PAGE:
My son was in middle school last year and with all other things going at this point in his life, his sugar levels play a big role in his attitude at school. Most teachers understand my concerns that his blood sugars play a role in how he reacts and how well he does in school. The school nurse is his biggest advocate while he his there. When he acts out of the "norm", he is either too high or too low. However; one particular teacher will not "tolerate" anything but normal. It has made his being in her class the reason he doesn't want to go to school. Its his homeroom and first period so this sets the tone for the day....... downhill. We have had several meetings with the school and her but nothing good ever came of it (retaliation from her). He has recently started the CGM in December and we have seen a major difference in his grades the past month. I do believe there are better because he can monitor his BG more closely. Sorry for the soapbox speech but how she treated him his whole school year was very disheartening.
As with Lisa, when he is short with anyone the first thing out of our mouth is "go check your blood, I believe your BG is high".

Submitted by LOOP Blog Editorial on

In reply to by Educate Teachers (not verified)

Thank you for sharing with the community, Robin. We agree it’s important to educate teachers. A blog you may find interesting is 10 Tips for Teachers of Students with Diabetes which you can find here - http://www.loop-blog.com/10-tips-for-teachers-of-students-with-diabetes/.

Submitted by Melinda (not verified) on

In reply to by Commenter (not verified)

My 17 year old son is a type 1 diabetic also. He's only had the disease for 4 years. He's really the most laid back, easy-going teenage boy I've ever known, so when he starts getting grumpy or mouthy or just plain obstinate and emotional, are go-to response is, "Check your blood sugar." 9 times out of 10, he's high. As if normal teenage hormones and emotions aren't enough to deal with...

Submitted by Roger Schmurr (not verified) on

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Peg is right on. Anger, excitement, watching a good sports event—all such things send my blood sugar sky high. It's difficult to counter that while in process, but I trust my CGM enough to bolus afterwards.

Submitted by P . Hays (not verified) on

In reply to by Commenter (not verified)

Why have there been so many new medications created for type 2 diabetics while type 1 diabetics have either shots or a pump. It's been 40 years. Still waiting for a type 1 cure. They're curing cancer. Just curious.

Submitted by Sue (not verified) on

In reply to by Commenter (not verified)

My husband has been a type 1 diabetic for 30 years now. He has been put on suspension from work for yelling at an employee of his. He was told he was too aggressive. He has to have a 30 minute dinner break required by law but since he is the only supervisor working his shift he has no time to take it. This causes his sugers to go too high or low with a high stress level job. They will let them know next week if he still has a job. He's been working his position for 37 years,perfect attendance! People don't know what high and low sugers do to a person!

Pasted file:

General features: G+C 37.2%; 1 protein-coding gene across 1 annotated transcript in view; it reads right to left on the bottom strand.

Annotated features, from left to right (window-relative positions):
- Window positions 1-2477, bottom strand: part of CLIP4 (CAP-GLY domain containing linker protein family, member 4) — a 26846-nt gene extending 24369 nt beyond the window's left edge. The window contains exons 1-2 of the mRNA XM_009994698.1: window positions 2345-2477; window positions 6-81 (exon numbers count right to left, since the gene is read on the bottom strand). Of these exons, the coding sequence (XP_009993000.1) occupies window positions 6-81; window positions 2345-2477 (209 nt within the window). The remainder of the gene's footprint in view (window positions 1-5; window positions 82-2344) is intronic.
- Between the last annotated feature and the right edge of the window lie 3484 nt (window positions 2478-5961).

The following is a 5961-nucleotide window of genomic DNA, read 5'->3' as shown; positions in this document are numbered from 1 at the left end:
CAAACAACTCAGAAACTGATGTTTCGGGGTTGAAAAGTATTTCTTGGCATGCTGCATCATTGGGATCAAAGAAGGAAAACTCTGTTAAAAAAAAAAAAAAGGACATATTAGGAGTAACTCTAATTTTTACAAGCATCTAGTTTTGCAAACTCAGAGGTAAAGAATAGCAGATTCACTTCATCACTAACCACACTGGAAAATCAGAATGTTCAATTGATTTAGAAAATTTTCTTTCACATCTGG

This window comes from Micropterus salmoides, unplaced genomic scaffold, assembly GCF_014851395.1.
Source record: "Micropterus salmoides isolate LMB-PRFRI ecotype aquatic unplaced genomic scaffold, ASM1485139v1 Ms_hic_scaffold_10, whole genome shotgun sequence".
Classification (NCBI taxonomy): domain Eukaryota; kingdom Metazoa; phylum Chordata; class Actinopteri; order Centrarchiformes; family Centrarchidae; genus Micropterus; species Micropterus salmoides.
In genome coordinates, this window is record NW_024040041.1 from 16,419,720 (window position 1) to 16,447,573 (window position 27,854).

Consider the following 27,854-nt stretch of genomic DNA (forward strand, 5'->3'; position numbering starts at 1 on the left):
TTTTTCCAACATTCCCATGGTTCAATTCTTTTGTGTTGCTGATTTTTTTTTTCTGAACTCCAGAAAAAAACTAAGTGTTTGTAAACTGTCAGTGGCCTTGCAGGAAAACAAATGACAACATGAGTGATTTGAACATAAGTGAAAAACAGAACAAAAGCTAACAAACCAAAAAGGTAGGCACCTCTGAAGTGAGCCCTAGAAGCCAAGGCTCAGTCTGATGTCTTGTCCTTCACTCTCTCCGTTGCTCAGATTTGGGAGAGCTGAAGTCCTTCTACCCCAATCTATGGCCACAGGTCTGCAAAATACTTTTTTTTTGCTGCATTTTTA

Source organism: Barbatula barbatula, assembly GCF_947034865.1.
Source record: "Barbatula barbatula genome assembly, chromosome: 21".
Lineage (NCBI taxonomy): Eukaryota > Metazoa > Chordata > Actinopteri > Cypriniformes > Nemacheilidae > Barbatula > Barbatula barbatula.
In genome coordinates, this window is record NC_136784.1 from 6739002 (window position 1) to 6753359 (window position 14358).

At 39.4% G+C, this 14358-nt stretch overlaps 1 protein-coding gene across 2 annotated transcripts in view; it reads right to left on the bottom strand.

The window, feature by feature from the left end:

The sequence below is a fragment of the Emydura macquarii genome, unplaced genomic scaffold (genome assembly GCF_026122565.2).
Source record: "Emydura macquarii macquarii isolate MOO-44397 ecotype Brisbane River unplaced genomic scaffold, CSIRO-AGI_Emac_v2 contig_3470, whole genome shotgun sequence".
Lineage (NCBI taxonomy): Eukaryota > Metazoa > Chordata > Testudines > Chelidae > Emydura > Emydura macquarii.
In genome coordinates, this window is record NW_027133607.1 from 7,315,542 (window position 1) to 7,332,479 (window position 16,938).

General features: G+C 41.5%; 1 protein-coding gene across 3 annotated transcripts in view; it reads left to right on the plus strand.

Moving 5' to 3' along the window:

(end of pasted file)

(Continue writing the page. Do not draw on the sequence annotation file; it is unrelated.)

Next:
Submitted by LOOP Blog Editorial on

In reply to by Sue (not verified)

Sue, I’m very sorry to hear this. Please know that you and your husband are in our thoughts.

Submitted by Debbie Rauch (not verified) on

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This is so true. I get very irritable when my blood sugar is low. I have had Type 1 Diabetes for 37 years. I just started using A CGM and I really love it. I had Gastric bypass 2 years ago and lost 70 lbs. But I still feel hungry all the time and crave carbs like crazy. I have always been a stress eater. I have always felt like I have had an addiction to carbs. I am constantly battling with my eating and my blood sugars. It is a great source of stress and frustration for me.

I have had diabetes type 2 for 8 years now and have a pump I react to highs and lows in the same way grumpy and critical of others it is hard to find a happy meden way to Treat others but I try to always work at it and take and check bg as often as I can and treat it according to what is Nessasay.

Hi my friend has diebeaties 1 and he is 46 years old, why does he get so moody and angry just about every day. Why does he take it out on me when I'm home. I wish he would look after his self. I have known him for 10 years. He is a nice guy when he's not feeling sick. I wish he was good again. How do I get him to look after his health again? He used to play sport. Now he just sits around the house. I know that he is feeling sick but he doesn't want to do anything with anyone. He uses to be different once.

Mood swings may be associated with PMS, peri-menopause
or menopause, and although they are not causing for medical alarm, they sure can make it hard on both the sufferer and those nearby. It's important to note, however, that because mood changes can be a sign of another medical condition or mental health problem, you should always seek a doctor's help in dealing with them.

Submitted by Jeff Peters (not verified) on

In reply to by Commenter (not verified)

My nature is to try to be successful as I have a very active and inventive mind. I dream up things all the time. Working in petrochemical products and processes I am familiar with. Due to no way to develop profitable products, I can get so excited and so disappointed as my sugar levels as a diabetic are very out of sinc many times as over done attitude, cranky, obnoxious attitudes, I am a terror. I have just found out what the problem and causes there are. Currently looking at my skin conditions. Eczema, etc.

Submitted by L J Richmond (not verified) on

In reply to by Commenter (not verified)

My husband has type 2 diabetes and doent' keep a close eye on his bsl. Because of this are marriage is suffering. When I speak to him he thinks I'm talking to him rudely I've been trying to be conscious of the way I talk and the tone of my voice. I've tried to suggest he check his bsl, but he continues to believe it all me. I'm starting to think I'm crazy. Please I need some good advice. Also he is under a lot of stress.

According to the article, why does the brain's need for glucose play a significant role in mood changes related to blood glucose levels?